The basics is one part oat flakes to four parts water, and then, depending on taste and how much you make you can add some vanilla extract, a pinch of salt, or a date for a bit of sweetness. If you use one cup as the measurement, I use a teaspoon of vanilla extract, one date, half a teaspoon of salt. So you can increase or decrease those measurements to suit the quantity you make. But, increasingly I make it using just oats and water. I make it about 1L at a time (I make mine quite thick and then dilute with water at point of making) so it’s pretty fresh. It keeps for a few days in the fridge. It might need a shake/stir before using.

Take your one part of oats (say one cup, in fact I use my 1/3rd cup measurement as that is what works for my bottle), add four parts water, blend for 30-60seconds depending on your blender. You can strain it in through a fine cloth (I do) or in fact just use as is. I don’t find there’s much left behind in the cloth but I do have a ‘super blender’, which basically turns oats to dust.

I felt so disproportionately pleased with myself for saving money making this, I went out and bought a fancy bottle to put it in, thereby completely wiping out this week’s savings.  But I think the presentation is important…

 

Oat, raisin and nut cookies

In the US sitcom, Friends, there’s an episode where Phoebe talks about how she makes the best oat raisin cookies.

I saw this particular episode a few weeks ago (we are watching the whole series again, introducing it to my youngest) and ever since, I craved a good oat and raisin cookie. So much so that when I went to a school open day and they were offering those ubiquitous giant cookies, even though I know they are nearly always crap, I searched out the one that looked like an oat raisin one. Sure enough, it wasn’t very good.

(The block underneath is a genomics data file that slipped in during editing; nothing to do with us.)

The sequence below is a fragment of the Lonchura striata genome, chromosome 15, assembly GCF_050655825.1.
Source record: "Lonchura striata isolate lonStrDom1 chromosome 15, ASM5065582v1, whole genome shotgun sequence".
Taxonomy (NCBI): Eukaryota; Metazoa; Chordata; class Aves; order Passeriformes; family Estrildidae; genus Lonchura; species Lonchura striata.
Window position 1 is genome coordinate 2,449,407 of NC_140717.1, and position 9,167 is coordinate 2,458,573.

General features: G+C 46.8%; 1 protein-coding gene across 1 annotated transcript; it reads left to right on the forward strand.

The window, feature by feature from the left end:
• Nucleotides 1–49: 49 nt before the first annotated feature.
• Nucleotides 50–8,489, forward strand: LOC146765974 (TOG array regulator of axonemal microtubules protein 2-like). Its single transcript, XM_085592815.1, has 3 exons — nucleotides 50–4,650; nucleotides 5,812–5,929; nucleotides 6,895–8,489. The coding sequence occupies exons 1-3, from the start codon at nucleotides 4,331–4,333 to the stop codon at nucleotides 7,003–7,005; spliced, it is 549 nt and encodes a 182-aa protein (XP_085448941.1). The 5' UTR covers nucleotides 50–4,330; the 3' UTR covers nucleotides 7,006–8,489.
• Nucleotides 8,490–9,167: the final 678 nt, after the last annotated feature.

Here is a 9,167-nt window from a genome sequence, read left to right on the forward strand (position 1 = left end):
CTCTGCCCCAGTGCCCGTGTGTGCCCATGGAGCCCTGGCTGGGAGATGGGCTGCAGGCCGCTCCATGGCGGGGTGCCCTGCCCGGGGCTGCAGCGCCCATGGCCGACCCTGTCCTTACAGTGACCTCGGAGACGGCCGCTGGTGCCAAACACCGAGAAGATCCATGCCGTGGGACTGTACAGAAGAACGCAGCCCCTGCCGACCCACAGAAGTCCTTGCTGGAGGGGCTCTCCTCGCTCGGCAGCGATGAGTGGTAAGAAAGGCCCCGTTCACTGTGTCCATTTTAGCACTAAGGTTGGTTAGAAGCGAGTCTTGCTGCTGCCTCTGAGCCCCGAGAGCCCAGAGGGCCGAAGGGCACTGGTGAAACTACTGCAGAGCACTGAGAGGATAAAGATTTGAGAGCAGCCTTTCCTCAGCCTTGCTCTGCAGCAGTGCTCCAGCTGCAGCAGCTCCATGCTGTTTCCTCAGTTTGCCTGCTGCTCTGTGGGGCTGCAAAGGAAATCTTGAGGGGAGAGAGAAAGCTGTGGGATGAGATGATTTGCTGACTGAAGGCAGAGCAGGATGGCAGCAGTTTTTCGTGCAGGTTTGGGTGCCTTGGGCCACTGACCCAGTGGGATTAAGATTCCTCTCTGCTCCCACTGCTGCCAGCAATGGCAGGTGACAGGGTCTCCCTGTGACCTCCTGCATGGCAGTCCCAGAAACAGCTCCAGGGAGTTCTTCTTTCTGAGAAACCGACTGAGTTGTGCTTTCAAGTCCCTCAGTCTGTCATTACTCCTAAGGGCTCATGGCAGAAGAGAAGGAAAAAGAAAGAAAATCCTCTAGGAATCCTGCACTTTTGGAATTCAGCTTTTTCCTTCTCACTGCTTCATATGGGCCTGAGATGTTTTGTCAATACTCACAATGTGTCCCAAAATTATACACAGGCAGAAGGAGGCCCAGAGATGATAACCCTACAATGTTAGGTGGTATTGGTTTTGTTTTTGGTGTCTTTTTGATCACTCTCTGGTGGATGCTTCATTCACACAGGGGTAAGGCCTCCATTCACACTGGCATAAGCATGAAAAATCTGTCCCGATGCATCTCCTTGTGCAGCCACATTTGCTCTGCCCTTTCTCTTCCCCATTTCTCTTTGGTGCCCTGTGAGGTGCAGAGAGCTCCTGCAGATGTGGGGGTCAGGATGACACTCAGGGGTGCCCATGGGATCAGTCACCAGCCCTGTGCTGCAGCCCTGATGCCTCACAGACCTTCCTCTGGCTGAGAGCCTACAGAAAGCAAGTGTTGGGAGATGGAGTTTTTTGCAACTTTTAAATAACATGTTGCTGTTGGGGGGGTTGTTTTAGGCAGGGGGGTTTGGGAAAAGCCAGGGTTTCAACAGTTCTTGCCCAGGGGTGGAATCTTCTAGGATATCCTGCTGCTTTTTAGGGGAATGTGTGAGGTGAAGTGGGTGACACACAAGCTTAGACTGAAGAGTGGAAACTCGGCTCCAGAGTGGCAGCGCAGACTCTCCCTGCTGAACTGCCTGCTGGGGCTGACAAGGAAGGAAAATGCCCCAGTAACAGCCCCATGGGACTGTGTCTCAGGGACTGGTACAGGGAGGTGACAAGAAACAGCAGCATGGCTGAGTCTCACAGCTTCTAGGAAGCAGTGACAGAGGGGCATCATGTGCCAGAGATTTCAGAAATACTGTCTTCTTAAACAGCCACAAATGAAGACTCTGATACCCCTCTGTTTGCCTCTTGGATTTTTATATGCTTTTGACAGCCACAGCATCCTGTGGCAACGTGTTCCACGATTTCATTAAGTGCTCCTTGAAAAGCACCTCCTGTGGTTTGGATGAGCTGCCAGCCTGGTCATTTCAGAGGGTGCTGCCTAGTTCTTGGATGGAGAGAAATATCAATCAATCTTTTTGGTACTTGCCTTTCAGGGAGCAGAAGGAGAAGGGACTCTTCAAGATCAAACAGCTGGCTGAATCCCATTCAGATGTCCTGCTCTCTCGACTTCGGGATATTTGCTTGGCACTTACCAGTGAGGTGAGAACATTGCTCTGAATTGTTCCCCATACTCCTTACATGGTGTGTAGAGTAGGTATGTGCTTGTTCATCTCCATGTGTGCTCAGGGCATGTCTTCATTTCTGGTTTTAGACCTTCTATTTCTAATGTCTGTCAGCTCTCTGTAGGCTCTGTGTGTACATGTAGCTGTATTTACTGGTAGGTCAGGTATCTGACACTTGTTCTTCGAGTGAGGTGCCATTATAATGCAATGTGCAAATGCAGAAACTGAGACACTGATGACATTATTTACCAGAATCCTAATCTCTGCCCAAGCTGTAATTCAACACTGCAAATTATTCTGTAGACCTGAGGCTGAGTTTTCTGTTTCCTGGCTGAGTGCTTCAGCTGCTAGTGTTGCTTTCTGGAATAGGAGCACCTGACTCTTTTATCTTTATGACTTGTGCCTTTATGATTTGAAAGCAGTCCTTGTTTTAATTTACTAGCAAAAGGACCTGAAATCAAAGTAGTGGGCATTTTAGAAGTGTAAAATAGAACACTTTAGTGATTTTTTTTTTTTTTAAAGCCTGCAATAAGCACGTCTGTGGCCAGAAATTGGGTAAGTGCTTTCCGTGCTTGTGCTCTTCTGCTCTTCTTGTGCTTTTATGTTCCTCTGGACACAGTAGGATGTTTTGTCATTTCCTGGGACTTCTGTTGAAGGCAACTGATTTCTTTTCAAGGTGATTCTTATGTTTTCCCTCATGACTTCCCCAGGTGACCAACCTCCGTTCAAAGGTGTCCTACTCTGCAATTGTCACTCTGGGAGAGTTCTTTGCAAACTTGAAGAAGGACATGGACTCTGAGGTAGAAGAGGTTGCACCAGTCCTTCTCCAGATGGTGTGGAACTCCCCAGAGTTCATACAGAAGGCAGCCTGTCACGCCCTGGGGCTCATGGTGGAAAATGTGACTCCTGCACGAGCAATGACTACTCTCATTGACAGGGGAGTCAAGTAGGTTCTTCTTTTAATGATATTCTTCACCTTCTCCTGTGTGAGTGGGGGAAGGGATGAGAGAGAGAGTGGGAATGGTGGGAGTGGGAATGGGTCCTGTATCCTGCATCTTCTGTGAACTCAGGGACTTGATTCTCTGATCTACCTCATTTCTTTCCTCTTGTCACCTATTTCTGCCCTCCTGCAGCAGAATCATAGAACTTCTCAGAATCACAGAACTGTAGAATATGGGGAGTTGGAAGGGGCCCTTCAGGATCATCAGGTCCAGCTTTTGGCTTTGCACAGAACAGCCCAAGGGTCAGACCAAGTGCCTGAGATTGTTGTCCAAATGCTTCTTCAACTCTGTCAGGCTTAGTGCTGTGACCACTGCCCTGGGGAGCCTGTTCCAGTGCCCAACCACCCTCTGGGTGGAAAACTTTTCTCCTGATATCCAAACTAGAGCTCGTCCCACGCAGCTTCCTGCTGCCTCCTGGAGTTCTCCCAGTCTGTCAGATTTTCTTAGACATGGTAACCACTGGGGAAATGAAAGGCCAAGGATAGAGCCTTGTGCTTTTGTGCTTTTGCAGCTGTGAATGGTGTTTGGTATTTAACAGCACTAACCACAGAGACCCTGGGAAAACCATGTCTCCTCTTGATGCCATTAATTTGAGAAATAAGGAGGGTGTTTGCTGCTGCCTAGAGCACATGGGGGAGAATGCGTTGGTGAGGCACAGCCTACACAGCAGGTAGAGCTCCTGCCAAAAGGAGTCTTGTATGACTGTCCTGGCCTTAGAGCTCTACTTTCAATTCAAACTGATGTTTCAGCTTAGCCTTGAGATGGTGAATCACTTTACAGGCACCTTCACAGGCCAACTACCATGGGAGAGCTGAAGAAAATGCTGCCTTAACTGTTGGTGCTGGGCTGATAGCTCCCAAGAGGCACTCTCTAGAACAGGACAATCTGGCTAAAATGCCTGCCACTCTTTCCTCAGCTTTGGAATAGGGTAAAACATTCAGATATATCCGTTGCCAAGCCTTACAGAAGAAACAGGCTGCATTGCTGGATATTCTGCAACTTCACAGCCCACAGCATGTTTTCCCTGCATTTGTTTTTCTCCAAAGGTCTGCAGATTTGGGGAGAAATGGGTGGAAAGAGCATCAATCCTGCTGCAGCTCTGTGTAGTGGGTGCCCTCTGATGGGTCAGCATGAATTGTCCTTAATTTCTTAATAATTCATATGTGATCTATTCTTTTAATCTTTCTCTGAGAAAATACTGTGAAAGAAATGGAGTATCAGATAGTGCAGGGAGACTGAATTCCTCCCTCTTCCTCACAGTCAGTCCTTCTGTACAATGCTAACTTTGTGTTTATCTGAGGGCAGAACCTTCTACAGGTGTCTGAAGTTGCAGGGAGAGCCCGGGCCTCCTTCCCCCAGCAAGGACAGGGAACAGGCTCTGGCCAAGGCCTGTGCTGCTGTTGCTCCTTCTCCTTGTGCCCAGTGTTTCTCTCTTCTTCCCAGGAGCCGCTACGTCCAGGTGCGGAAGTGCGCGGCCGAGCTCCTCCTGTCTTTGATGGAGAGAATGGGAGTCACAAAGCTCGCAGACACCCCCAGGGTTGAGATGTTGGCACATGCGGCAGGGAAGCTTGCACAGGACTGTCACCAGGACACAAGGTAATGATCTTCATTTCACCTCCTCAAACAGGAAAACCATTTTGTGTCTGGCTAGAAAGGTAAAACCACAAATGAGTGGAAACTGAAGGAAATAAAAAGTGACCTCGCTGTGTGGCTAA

I am so suggestible that I still really craved a really good oaty, raisin cookie, then I remembered that, almost as a footnote, Hugh Fearnley-Whittingstall had a suggestion for such a biscuit, at the bottom of his chocolate chip cookies as in ‘if you want an oat raisin cookie, do this to the recipe instead of adding chocolate chips’. I had a half memory that I’d made them once and they were much better than you think they’re going to be.

Oat and raisin cookies don’t exactly make you reach inside the biscuit tin. It’s the sort of biscuit that would always be last to be picked for the team. And yet, these are now my new favourites and I think I could give Phoebe a run for her money.

I’ve adapted them from the original by decreasing the sugar and I use half and half plain/wholemeal flour.

You need: 125g soft butter, 50g caster sugar, 50g soft brown sugar, a tablespoon of honey, one egg, 75g plain flour, 75g wholemeal plain flour, half a teaspoon of baking powder, half a teaspoon of cinnamon, 50g rolled oat flakes (big is best), 75g of chopped nuts – hazelnuts, almonds, pecans or walnuts or a mix of them, 100g of raisins.

Oven to 190C.

Cream the 125g of soft butter with the 50g of caster sugar and the 50g of brown sugar and the one tablespoon of honey. Now mix in the one egg. Now add the 75g of plain flour and 75g of wholemeal plain flour, the half a teaspoon of cinnamon and the half a teaspoon of baking powder. Then add the 50g of oats, then add 75g of nuts and the 100g of raisins. Mix til everything is incorporated.

The dough will be sticky, I roll up tablespoons of dough and flatten slightly on a tray. They don’t spread so much but still, leave a bit of a gap on a baking parchment lined tray.

Bake for 8 ins. They will be quite soft when they first come out but they harden up to a wonderful buttery crispness. I like to pretend they are healthier than other biscuits.

Vegetable lasagna: chargrilled courgettes with a multitude of greens.

I’m actually on deadline for two pieces as I start on this. But what the hell. I see it as a warm up.

Every day I look for healthy things to make my family. And if the quest for healthy things is satisfied, my children will invariably not be impressed. The reaction to this was “but where is the pasta” followed by “it isn’t actually half bad”. My youngest – the harshest critic and who would, like her nonno, live off bread and Parma ham if she were able to – ate some. I can’t say she was a fan.

But I thought this was delicious and satisfies that urge for something healthy but tasty. And it has almost a kilo of green leafy stuff in it.

It’s adapted slightly from a Donna Hay recipe. I just love Donna.